Teens get all kinds of messages about how they should be and what they should do:
Why are you playing so many video games?
No you cannot go see your friends today.
You need to get your homework done...
...but you need to do it on my schedule.
Speak up. Don’t be so loud.Eat better. You’re not eating enough.
Do your chores. Exercise more.
(and all...) because it’ll look good on a college application.
And now that so many of us are sheltered in home, parents are under even more pressure to keep the kids ‘in line’ and on track.
These expectations can be overwhelming and stressful.
And the effects are so painful...
Overusing screen time
Defiance to parents
Violent Thoughts and Behaviors
1: Stress occurs when the demands put on us and that we put on ourselves consistently outpace the way our life actually is.
2: Stress is the gap between what we expect to happen and what is actually happening. (From DNA of relationships, Dr. Gary Smalley, page 54)
Modern parents and teens can be pretty hard on themselves. They're pushed to achieve professionally, academically, socially, spiritually, etc. And as long as we all allow these expectations to ‘outpace the way our life actually is’ we are going to be stressed.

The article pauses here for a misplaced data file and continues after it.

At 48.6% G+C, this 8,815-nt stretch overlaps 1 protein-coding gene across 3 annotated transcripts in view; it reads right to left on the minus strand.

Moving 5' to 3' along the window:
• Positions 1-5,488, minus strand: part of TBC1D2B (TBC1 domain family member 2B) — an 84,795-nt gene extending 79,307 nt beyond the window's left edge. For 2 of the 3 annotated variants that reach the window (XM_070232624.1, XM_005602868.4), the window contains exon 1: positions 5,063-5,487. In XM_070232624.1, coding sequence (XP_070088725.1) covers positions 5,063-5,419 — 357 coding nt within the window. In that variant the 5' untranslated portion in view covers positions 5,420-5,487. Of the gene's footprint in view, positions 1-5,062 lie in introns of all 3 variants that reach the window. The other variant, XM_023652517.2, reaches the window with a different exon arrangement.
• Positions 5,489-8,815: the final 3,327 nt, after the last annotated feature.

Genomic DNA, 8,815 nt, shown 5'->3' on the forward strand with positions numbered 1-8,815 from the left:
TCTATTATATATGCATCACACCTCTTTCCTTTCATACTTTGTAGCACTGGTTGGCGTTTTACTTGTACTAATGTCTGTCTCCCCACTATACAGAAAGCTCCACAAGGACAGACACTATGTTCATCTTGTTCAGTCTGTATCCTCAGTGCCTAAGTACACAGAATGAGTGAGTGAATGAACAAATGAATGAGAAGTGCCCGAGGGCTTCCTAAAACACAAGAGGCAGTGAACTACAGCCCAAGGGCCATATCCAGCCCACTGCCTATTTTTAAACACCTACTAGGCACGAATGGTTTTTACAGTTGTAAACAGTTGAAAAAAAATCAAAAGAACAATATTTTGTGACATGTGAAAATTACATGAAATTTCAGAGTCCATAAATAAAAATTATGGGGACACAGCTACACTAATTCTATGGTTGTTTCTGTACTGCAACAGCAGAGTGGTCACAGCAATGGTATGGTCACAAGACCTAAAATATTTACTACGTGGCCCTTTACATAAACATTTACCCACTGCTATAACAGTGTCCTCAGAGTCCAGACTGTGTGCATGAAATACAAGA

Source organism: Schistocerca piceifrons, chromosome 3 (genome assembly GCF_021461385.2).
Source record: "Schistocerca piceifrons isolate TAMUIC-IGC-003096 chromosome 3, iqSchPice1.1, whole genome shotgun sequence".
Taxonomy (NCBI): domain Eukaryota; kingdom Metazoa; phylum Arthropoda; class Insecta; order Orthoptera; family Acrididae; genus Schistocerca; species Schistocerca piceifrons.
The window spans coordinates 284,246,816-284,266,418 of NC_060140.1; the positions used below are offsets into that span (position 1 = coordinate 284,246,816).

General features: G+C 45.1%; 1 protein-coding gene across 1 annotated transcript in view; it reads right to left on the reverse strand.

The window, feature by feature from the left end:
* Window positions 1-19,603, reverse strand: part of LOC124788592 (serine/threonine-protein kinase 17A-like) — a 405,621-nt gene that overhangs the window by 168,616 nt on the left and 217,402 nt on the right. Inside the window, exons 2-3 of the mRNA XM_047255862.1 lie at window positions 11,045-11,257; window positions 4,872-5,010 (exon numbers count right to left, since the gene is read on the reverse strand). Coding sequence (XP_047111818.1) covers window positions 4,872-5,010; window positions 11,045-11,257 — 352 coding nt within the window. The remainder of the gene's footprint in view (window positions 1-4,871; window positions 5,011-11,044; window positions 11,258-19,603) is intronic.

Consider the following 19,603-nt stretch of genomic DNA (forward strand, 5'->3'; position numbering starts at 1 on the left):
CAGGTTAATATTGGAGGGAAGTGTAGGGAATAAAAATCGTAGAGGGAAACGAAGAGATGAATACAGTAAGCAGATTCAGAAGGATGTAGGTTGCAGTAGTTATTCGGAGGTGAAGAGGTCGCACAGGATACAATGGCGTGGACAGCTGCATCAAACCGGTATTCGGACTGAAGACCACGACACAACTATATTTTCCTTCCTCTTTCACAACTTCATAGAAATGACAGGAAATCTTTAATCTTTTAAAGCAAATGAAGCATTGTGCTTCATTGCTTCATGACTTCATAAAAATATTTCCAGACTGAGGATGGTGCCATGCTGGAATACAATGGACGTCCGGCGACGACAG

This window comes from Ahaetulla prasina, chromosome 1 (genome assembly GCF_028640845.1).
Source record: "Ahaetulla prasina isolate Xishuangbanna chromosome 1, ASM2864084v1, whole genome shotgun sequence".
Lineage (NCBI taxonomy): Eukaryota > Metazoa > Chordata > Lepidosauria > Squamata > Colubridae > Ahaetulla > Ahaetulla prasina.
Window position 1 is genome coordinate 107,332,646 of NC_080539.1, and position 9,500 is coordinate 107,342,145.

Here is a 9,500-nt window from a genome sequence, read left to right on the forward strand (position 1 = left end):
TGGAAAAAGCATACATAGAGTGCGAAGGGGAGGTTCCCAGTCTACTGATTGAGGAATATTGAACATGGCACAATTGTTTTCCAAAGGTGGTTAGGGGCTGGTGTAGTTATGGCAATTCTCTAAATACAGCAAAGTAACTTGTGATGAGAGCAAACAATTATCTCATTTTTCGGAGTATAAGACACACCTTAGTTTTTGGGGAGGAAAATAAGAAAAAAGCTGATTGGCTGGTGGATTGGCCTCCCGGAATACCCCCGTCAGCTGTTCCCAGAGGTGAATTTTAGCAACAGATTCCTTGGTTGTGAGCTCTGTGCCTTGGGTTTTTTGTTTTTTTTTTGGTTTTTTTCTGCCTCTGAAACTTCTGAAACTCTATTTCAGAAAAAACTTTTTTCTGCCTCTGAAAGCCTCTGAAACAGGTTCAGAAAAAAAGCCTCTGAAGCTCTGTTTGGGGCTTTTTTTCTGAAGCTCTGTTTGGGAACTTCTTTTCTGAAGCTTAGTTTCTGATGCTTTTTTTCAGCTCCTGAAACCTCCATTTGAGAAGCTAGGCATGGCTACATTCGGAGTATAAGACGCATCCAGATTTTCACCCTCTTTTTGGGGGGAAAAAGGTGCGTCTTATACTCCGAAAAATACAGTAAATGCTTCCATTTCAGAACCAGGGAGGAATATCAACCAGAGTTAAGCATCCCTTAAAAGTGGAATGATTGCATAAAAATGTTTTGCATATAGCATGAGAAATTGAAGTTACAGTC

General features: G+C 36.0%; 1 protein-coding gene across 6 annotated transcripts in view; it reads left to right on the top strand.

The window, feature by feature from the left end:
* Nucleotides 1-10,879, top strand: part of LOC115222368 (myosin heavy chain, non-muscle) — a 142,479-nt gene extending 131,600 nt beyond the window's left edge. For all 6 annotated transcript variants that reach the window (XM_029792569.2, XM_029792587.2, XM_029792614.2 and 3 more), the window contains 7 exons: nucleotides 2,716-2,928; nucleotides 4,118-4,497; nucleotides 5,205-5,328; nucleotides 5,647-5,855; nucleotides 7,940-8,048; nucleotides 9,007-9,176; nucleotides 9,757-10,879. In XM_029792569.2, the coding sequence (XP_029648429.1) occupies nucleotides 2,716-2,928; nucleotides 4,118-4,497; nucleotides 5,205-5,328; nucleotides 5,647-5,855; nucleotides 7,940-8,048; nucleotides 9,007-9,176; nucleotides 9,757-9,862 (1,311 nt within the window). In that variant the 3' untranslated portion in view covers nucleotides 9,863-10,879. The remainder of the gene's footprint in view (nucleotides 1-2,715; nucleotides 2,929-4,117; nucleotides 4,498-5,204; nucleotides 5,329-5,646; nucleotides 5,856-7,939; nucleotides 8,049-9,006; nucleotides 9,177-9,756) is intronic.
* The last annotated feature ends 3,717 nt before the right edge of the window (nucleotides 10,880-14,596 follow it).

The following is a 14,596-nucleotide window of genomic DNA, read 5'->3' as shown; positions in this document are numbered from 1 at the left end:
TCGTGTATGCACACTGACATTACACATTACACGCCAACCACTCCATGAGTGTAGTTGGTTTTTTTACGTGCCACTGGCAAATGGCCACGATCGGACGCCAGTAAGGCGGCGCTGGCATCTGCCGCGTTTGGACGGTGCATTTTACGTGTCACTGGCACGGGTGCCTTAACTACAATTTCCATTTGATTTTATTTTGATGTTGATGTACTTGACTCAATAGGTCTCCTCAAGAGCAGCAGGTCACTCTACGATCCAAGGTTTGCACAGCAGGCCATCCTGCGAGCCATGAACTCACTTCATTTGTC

As someone who grew up in the high-pressure environment of the San Francisco Bay Area (Danville), who still occasionally falls into self-judgement, I know this stress firsthand. So please let me tell you...
One of the most powerful de-stressing tools I have found is the practice of mindfulness.
This tool can be the foundation of more inner peace for you which will ripple out through your whole family.
For centuries, people have practiced mindfulness as a way to become aware of their stressors/expectations, recognize them as worries about the past and the future and allow the body and mind to rest in the present moment.
Using self-care practices like mindful breathing and movement (yoga, dance, exercise, etc.) can help us let go of worrying about things we can’t change and focus on what we can do in this moment to improve our situation.
The results of mindfulness practices are real and backed up by lots of science. Here’s just one example of the effects of mindfulness on the more than 270,000 kindergarten through high school students in this study...
A study by Joseph A. Durlak from Loyola University Chicago [Durlak et al] found that social and emotional learning (SEL) programs, which included mindfulness techniques, resulted in an 11% improvement in achievement tests, a 25% improvement in social and emotional skills, and a 10% decrease in misbehavior, anxiety and depression, compared with pupils who received no program.
These may be some of the hardest moments we’ve ever faced as a community. And we need help! Let me please tell you that..
Click HERE to read Sean's article "4 Tips to Make Your Self-Care Great".
Click HERE to schedule a "Parent Coaching" or "Teen Coaching" session with Sean or another PMT Coach.
Click HERE to find out more about PMT parenting classes!
Click HERE to read Sean's article, "Self-Care Can Save Your Family...and Your Teen".
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